EYEBAGS & DIMPLES
BONNIE HENNA SHARES HER LIFE STORY
By: Nasiphi Mvunyiswa
World renowned South African actress Bonnie Henna has captivated audiences with her memoir titled Eyebags & Dimples. The autobiography came out in 2012 and has been a source of debate ever since it’s launch.
Henna is well known for appearing in movies such as Drum, Catch a fire and Invictus, just to name a few. She has also been in local and international television series. It would not be far off to say that she is one of the most talented actresses in this country.
The autobiography reveals who Henna is and not just the woman we see on the big screens and on the red carpet. She allows the reader to take a journey with her, right from her childhood in Soweto, to being a wife and a mother of two. Eyebags & Dimples reveals some shocking and sad events in Henna’s life, and is sure to evoke a variety of emotions within the reader. South African poet Lebo Mashile has said the book is an inspiration to women everywhere.
“Eyebags & Dimples is a portrait of a woman healing by owning every part of who she is,” said Mashile.
The memoir starts off by introducing us to Bonnie’s childhood in Soweto. She reveals the most disturbing events of her upbringing. She had to deal with being the socially awkward child and also suffered physical and verbal abuse from her mother. She writes about the time she got sexually molested by one of the girls she used to play with, and how her mother always wanted to kill herself.
“I was five when my mother became suicidal. From then on the mood in our house was always sombre, the ambience gloomy and void of all hope.”
The most touching element in this autobiography is Bonnie’s relationship with her mother. She mentions how she always wanted to please her mother and make her proud. But instead her mother would reject her. “I just wanted her to love me, to see me, to be glad I existed. I craved her affection and her approval, but I had to content myself with beatings.” Henna said that her mother would call her the harshest names; she got extreme beatings every day, even when she didn’t do anything to antagonise her mother. She felt her mother didn’t love her and that she was a burden in her mother’s life.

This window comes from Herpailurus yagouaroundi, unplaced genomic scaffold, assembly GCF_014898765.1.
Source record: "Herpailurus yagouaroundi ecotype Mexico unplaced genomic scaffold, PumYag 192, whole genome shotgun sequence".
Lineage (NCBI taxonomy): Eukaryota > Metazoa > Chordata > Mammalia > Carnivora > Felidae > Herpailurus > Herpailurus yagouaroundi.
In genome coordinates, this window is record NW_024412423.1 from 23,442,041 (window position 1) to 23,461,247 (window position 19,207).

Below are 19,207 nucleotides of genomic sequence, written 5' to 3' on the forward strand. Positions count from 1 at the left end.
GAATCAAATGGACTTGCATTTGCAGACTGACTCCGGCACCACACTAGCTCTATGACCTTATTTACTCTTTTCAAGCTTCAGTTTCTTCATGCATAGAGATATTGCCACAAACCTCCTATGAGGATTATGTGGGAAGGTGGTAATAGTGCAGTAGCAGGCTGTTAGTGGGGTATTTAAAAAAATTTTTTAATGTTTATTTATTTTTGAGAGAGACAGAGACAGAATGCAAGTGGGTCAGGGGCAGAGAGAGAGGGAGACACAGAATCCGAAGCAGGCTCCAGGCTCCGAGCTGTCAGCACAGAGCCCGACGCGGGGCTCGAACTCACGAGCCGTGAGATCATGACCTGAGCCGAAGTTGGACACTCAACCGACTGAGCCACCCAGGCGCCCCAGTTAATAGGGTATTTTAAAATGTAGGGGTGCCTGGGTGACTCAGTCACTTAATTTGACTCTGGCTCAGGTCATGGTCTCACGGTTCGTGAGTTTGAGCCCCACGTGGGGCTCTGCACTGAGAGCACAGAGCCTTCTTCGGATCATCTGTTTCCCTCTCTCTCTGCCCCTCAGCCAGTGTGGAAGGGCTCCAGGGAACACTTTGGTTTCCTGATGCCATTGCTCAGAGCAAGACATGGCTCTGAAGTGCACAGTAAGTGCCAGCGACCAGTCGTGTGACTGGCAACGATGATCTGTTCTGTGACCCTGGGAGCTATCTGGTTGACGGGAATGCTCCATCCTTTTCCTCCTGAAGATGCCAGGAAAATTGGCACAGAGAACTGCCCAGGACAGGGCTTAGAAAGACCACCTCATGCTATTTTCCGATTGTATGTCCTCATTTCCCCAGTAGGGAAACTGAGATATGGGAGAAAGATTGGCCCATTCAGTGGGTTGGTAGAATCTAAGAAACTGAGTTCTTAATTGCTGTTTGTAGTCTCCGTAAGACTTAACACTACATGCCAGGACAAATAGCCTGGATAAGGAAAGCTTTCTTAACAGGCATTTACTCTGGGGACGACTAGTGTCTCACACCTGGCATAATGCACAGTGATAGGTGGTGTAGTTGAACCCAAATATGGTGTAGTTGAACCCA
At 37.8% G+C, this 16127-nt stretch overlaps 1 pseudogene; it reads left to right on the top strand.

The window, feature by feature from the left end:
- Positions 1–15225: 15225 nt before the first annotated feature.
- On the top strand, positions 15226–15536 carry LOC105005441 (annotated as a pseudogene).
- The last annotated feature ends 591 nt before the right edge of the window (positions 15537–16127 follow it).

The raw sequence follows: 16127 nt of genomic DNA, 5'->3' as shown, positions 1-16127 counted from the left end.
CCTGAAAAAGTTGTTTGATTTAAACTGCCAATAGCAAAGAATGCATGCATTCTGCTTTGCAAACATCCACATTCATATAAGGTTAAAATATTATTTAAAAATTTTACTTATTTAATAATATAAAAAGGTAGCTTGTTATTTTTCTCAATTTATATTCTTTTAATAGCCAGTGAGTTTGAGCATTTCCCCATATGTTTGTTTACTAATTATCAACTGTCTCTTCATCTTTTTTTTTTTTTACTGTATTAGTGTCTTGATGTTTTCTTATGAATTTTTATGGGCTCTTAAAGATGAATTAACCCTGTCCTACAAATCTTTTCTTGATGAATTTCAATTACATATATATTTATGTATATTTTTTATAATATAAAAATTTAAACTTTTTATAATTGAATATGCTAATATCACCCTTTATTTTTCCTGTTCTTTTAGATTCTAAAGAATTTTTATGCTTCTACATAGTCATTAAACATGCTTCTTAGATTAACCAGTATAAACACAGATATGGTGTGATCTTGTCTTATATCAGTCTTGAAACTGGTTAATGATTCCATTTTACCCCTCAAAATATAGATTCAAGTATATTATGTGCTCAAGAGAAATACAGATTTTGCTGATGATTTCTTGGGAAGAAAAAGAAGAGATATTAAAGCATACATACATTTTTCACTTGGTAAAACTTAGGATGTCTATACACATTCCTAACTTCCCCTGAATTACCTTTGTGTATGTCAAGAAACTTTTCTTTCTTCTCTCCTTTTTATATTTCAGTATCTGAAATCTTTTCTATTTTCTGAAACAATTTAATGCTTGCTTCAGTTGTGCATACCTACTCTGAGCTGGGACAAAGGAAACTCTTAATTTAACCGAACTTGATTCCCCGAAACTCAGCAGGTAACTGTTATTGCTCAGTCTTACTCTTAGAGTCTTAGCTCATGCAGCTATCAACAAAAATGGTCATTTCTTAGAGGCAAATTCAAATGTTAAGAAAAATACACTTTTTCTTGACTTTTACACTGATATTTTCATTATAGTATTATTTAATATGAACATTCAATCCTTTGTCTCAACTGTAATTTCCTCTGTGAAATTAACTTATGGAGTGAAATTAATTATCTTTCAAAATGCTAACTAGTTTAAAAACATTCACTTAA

“Her words were always hard, critical and uncaring, abrasive to my soul. I was convinced she hated me. The mere sight of me irritated and disgusted her, and she’d often say so.”
There didn’t seem to be much happiness in Bonnie’s childhood. Her life does however start to get better when at the age of 13, she is discovered by an agent while waiting for the bus to go to school one afternoon. From that point on Bonnie’s life changes and her life as a child star begins. At that point of her life, Henna writes about the different relationships she had, including a five year relationship with presenter Vusi Twala which most South Africans never knew about. She describes how her life changed once she became famous and eventually moved out of her mother’s house at the age of 18.
At that stage in her life, Bonnie was known as the “bad girl” by the media. There were always stories being published about her being a prima donna on set. In the book she defends herself and tries to set the record straight about that time in her life. She writes that the media always got it wrong, or blew the situation out of proportion.
As Henna starts making her mark in the industry as an actress, she gets cast alongside American actor Taye Diggs in a movie titled Drum. Around that time she meets her current husband Sisanda Henna. She and her husband move to America where she tries to pursue a career in Hollywood which, turns out to be an unsuccessful venture. One thing Bonnie does a lot in the book which some might find unnecessary is the amount of name dropping she does. She unnecessarily recalls events with stars such as Kevin Spacey, Jojo, etc.
After an unsuccessful time in America she came back to South Africa. She doesn’t let this wither her spirits though.
“I knew that the dream burning in my heart wouldn’t be easy to come by. I was born to live an extraordinary life and I was finally accepting that my journey to it would not be an ordinary one.”
She describes how she started to realise she suffered from clinical depression and how it being undiagnosed all these years had ruined her life and affected her marriage negatively. At this point in Bonnie’s life it’s evident what a strong woman she is. She grows into this person who understands herself and her worth.
What this book reveals is what a talented author Bonnie Henna is, as she manages the transition from actress to author exquisitely. This is a beautifully told story of how a woman overcomes her past and doesn’t let it affect her future. It’s an inspirational book that all women should read.